Guiseppe Garibaldi, the old soldier-patriot who unified Italy in the mid-nineteenth century, following his military campaign was quoted as saying, “We have made Italy, now we must make Italians”

In South Africa the ‘Proudly South African’ campaign is widely known and I recall my colleague, Barrie once saying something along the lines of, “They’ve missed the point on this…’proudly South African’ should not refer to a ‘product’ but rather be a set of behaviors…behaviors that, if lived, could then make anyone, anywhere ‘South African”. Both Garibaldi and Barrie make sense. What they are pointing towards is the realization of an authentic living of a particular culture, or set of values. They are pointing to something deeper, more elusive but ultimately, more desirable and transferable than what we tend to focus on.

Now think about the culture within your company. How do you get to an authentic realization of people living your desired culture much like there was once the renown, ‘IBM Man’? Your culture, and there always is ‘a culture’, is a vital part of any organisation. The culture is essentially ‘how things get done’ and reveals attitudes, displays behaviors and determines the ‘climate’ within your environment. If we’re to be honest, this reality seldom reflects what is written on the corporate walls by way of mission statements, values etc…

Your organisational culture will benchmark your company’s learning mentality; the ability to bounce back or adapt to change; the ability to innovate or tough it out. It shapes important organisational elements such as a sense of belonging, motivation and accountability. Essentially it is the very oxygen, the quality of air that will either allow you to thrive or deprive you of the needed resources to ‘live’. It is that important.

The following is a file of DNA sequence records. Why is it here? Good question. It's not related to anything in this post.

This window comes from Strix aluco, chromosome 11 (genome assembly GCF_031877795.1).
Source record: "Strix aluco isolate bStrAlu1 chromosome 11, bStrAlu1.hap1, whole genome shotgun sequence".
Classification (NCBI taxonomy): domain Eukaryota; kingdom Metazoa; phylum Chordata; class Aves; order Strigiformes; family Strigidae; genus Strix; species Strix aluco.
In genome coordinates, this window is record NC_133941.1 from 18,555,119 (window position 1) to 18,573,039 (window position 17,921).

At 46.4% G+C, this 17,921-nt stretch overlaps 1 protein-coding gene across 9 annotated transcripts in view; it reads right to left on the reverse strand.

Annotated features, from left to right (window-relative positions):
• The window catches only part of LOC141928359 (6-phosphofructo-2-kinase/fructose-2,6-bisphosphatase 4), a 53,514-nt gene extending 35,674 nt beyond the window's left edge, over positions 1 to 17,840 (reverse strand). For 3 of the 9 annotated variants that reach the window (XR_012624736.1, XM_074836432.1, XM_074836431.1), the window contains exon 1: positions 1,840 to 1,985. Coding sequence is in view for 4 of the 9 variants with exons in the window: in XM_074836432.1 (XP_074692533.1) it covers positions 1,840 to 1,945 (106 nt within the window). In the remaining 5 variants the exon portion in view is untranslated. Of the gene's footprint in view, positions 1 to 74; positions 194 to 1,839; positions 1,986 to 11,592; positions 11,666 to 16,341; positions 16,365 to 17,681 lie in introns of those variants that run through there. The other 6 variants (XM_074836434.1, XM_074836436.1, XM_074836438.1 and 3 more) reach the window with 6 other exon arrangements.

But most leaders don’t do enough work to fully understand ‘organisational culture’ and how they influence it, for good or for bad.  There is no shortage of resources on the subject but not all of it helpful and invariably the resources point to quick fixes and band-aid approachs that often only mask the real problems.

So where to start? Well for one, how about having some real conversations with people within your organisation about how they experience things? If they do talk freely, or don’t talk freely will in itself be a strong indicator of the quality of ‘your air’. How about walking the floor and learning to observe, to ‘listen with your eyes’ as Malcolm Gladwell calls it in his book, Blink? How about sitting down with a cultural anthropologist and getting some basic frameworks for an expert in the field and could then be applied to your organisation? How about dropping in to select meetings as an observer and see how things are being done?

How about doing some thinking on the matter? The source of organisational culture starts with you, the CEO. It may just be the most important part of your leadership responsibilities – I’m prepared to bet, it may also be the most neglected?

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